The blades of each turbine will be longer than a football pitch. Eventually, about 5,000 will be constructed around  Britain’s coast—only 206 turbines have been built so far. Nearly all the sites are in the shallow waters along the east coast of England or between Anglesey and the Solway Firth. Offshore wind farms will contribute about the same proportion (4%) of Britain’s electricity supply as onshore ones by 2010. Just before he left office, Tony Blair committed Britain to producing 20% of our energy from renewables by 2020.

His Government had always favoured wind power as the Green technology of choice, not least because it cost the Treasury less than major infrastructure projects such as the Severn Barrage would have done, and it avoided having to take a decision about a new generation of nuclear power stations. Now, with time running out, wind is the only form of renewable energy capable of being built on a big enough scale to meet the deadline. Critics maintain that an over-reliance on large-scale wind generation is storing up problems beyond the eyesore of power lines marching through Scottish glens.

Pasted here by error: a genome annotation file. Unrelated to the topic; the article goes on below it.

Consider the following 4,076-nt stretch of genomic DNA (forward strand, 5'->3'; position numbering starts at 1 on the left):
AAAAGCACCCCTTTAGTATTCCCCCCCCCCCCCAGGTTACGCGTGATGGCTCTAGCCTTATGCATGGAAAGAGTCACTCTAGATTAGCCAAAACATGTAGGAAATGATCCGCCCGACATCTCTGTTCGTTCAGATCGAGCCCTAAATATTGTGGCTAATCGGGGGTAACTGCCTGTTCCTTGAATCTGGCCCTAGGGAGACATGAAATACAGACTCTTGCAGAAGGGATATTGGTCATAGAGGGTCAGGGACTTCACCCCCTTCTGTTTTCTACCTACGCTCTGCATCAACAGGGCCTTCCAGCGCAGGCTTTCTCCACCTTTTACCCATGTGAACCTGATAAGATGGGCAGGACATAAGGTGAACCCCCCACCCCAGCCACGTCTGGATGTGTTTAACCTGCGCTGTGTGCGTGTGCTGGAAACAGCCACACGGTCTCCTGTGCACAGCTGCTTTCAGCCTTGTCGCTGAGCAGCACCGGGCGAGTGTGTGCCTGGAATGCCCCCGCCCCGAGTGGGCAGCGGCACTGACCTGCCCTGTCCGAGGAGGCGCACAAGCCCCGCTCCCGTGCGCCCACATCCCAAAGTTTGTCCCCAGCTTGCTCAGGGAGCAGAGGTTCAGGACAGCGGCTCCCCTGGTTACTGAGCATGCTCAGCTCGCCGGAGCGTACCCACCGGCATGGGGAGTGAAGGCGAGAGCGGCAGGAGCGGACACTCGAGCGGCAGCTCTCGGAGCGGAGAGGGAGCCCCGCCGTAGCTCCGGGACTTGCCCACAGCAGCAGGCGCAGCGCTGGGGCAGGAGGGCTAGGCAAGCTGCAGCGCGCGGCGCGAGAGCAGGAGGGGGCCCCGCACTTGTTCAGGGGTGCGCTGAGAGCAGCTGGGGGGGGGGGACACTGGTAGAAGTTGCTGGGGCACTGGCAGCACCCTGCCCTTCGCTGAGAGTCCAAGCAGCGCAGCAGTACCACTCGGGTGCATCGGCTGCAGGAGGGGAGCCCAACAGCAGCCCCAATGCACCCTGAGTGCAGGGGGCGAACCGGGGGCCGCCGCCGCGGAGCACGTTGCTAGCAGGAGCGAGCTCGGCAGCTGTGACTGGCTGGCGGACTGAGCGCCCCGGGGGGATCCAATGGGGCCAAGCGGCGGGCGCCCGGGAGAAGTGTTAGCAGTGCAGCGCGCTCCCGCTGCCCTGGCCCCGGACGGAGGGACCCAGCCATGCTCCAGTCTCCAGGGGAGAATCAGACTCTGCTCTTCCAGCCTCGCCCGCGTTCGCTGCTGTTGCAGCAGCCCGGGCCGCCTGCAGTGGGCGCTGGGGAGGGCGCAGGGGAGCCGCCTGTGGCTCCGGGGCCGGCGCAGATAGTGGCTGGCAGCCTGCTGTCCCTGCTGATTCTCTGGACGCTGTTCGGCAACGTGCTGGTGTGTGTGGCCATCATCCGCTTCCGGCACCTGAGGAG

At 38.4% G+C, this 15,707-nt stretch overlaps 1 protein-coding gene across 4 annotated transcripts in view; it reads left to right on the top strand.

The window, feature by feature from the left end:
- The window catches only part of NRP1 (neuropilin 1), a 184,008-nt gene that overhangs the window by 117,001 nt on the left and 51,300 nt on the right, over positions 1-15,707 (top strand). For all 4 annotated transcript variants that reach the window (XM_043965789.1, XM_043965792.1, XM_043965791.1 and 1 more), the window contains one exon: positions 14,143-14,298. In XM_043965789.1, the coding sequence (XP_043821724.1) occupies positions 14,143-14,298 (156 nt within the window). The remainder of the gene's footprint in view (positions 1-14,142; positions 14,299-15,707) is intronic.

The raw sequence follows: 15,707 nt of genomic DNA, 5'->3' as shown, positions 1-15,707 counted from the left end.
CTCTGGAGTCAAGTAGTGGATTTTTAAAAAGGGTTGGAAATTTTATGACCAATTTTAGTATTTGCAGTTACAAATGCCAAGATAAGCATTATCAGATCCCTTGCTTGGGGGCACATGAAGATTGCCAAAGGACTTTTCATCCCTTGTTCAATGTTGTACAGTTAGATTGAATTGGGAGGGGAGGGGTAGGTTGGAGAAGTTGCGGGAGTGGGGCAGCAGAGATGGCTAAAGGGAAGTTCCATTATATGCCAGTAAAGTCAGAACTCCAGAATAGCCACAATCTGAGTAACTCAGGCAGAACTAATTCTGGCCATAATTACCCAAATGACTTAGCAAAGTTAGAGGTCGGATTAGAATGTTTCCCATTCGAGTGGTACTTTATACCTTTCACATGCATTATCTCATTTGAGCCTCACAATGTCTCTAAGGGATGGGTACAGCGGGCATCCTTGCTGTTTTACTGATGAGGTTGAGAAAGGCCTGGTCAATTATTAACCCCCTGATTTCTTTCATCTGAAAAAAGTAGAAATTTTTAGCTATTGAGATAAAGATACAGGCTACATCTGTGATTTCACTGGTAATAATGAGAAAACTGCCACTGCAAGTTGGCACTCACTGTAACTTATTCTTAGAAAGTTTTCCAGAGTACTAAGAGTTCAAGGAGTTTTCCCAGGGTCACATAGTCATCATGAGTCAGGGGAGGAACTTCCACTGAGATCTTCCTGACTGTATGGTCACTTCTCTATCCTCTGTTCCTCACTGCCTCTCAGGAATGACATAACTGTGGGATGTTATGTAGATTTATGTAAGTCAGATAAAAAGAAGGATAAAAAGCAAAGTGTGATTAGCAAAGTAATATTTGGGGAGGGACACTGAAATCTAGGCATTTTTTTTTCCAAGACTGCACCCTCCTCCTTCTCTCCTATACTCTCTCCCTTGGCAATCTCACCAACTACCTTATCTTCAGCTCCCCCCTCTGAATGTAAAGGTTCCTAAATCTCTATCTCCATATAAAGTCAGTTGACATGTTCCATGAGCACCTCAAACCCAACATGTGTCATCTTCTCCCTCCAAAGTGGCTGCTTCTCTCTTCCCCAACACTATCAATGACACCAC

Although cheap to the Government, as wind farms are largely financed through the trade in Renewable Obligation Certificates, which energy companies must obtain to show that they have met their Green targets, it is charged to the consumer through higher electricity bills. Earlier this year, the former Government chief scientist Sir David King wrote a powerful book about the imminence of climate change, Hot Topic. Yet even he believes that too great a
reliance on wind ‘would become a major problem’. Not least, the rising cost of electricity will push more people into fuel poverty. There is also the strain that wind, an intermittent power source, puts on the National Grid. As yet, no method exists for storing the surplus energy produced by industrial wind farms. Too much energy from wind, fed unexpectedly into the National Grid, could cause power cuts.

The need for back-up systems of generation to take up the slack when the wind doesn’t blow means a greater reliance on gas. Could our dependency on wind power prove as great a blunder as the failure to spot the dangers that lurked unnoticed in the financial markets? If so, people like the Allards won’t be the only ones paying the price.